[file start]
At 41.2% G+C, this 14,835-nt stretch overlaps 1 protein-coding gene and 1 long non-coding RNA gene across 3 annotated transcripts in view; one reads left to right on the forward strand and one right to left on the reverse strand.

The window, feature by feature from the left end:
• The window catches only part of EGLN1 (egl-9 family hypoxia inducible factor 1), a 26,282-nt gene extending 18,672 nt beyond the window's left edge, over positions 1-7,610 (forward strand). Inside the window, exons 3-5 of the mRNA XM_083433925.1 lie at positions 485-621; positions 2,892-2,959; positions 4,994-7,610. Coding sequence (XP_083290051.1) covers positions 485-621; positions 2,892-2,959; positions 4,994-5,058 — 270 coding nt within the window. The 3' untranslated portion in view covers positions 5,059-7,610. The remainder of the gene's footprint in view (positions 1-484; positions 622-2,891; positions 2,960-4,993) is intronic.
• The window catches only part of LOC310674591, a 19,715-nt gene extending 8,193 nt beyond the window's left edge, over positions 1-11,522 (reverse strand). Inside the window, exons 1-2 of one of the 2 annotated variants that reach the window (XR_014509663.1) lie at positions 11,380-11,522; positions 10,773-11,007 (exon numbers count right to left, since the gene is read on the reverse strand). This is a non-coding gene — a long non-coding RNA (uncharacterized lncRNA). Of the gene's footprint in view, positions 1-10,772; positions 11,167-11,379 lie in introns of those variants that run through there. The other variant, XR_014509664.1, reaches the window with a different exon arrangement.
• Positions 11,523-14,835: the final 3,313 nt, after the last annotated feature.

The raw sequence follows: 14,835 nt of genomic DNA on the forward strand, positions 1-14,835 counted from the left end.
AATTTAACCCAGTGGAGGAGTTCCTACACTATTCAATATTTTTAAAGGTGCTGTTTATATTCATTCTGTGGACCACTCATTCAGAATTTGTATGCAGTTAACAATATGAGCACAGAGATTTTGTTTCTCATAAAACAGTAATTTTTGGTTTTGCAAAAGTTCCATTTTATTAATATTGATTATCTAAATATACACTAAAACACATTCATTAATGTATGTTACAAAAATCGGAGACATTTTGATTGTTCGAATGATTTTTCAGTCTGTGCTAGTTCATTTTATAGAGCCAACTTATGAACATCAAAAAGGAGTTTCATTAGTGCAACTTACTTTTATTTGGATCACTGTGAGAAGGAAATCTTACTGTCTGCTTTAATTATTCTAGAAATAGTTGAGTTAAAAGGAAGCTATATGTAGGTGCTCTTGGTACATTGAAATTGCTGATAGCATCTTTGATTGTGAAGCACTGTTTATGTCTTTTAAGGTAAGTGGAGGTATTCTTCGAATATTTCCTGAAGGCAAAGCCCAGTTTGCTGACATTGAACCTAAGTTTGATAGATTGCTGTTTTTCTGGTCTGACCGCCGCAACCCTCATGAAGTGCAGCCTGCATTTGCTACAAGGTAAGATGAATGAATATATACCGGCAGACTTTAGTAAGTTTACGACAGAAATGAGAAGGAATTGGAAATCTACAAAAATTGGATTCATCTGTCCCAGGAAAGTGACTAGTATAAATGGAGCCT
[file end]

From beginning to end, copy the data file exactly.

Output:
At 41.2% G+C, this 14,835-nt stretch overlaps 1 protein-coding gene and 1 long non-coding RNA gene across 3 annotated transcripts in view; one reads left to right on the forward strand and one right to left on the reverse strand.

The window, feature by feature from the left end:
• The window catches only part of EGLN1 (egl-9 family hypoxia inducible factor 1), a 26,282-nt gene extending 18,672 nt beyond the window's left edge, over positions 1-7,610 (forward strand). Inside the window, exons 3-5 of the mRNA XM_083433925.1 lie at positions 485-621; positions 2,892-2,959; positions 4,994-7,610. Coding sequence (XP_083290051.1) covers positions 485-621; positions 2,892-2,959; positions 4,994-5,058 — 270 coding nt within the window. The 3' untranslated portion in view covers positions 5,059-7,610. The remainder of the gene's footprint in view (positions 1-484; positions 622-2,891; positions 2,960-4,993) is intronic.
• The window catches only part of LOC310674591, a 19,715-nt gene extending 8,193 nt beyond the window's left edge, over positions 1-11,522 (reverse strand). Inside the window, exons 1-2 of one of the 2 annotated variants that reach the window (XR_014509663.1) lie at positions 11,380-11,522; positions 10,773-11,007 (exon numbers count right to left, since the gene is read on the reverse strand). This is a non-coding gene — a long non-coding RNA (uncharacterized lncRNA). Of the gene's footprint in view, positions 1-10,772; positions 11,167-11,379 lie in introns of those variants that run through there. The other variant, XR_014509664.1, reaches the window with a different exon arrangement.
• Positions 11,523-14,835: the final 3,313 nt, after the last annotated feature.

The raw sequence follows: 14,835 nt of genomic DNA on the forward strand, positions 1-14,835 counted from the left end.
AATTTAACCCAGTGGAGGAGTTCCTACACTATTCAATATTTTTAAAGGTGCTGTTTATATTCATTCTGTGGACCACTCATTCAGAATTTGTATGCAGTTAACAATATGAGCACAGAGATTTTGTTTCTCATAAAACAGTAATTTTTGGTTTTGCAAAAGTTCCATTTTATTAATATTGATTATCTAAATATACACTAAAACACATTCATTAATGTATGTTACAAAAATCGGAGACATTTTGATTGTTCGAATGATTTTTCAGTCTGTGCTAGTTCATTTTATAGAGCCAACTTATGAACATCAAAAAGGAGTTTCATTAGTGCAACTTACTTTTATTTGGATCACTGTGAGAAGGAAATCTTACTGTCTGCTTTAATTATTCTAGAAATAGTTGAGTTAAAAGGAAGCTATATGTAGGTGCTCTTGGTACATTGAAATTGCTGATAGCATCTTTGATTGTGAAGCACTGTTTATGTCTTTTAAGGTAAGTGGAGGTATTCTTCGAATATTTCCTGAAGGCAAAGCCCAGTTTGCTGACATTGAACCTAAGTTTGATAGATTGCTGTTTTTCTGGTCTGACCGCCGCAACCCTCATGAAGTGCAGCCTGCATTTGCTACAAGGTAAGATGAATGAATATATACCGGCAGACTTTAGTAAGTTTACGACAGAAATGAGAAGGAATTGGAAATCTACAAAAATTGGATTCATCTGTCCCAGGAAAGTGACTAGTATAAATGGAGCCT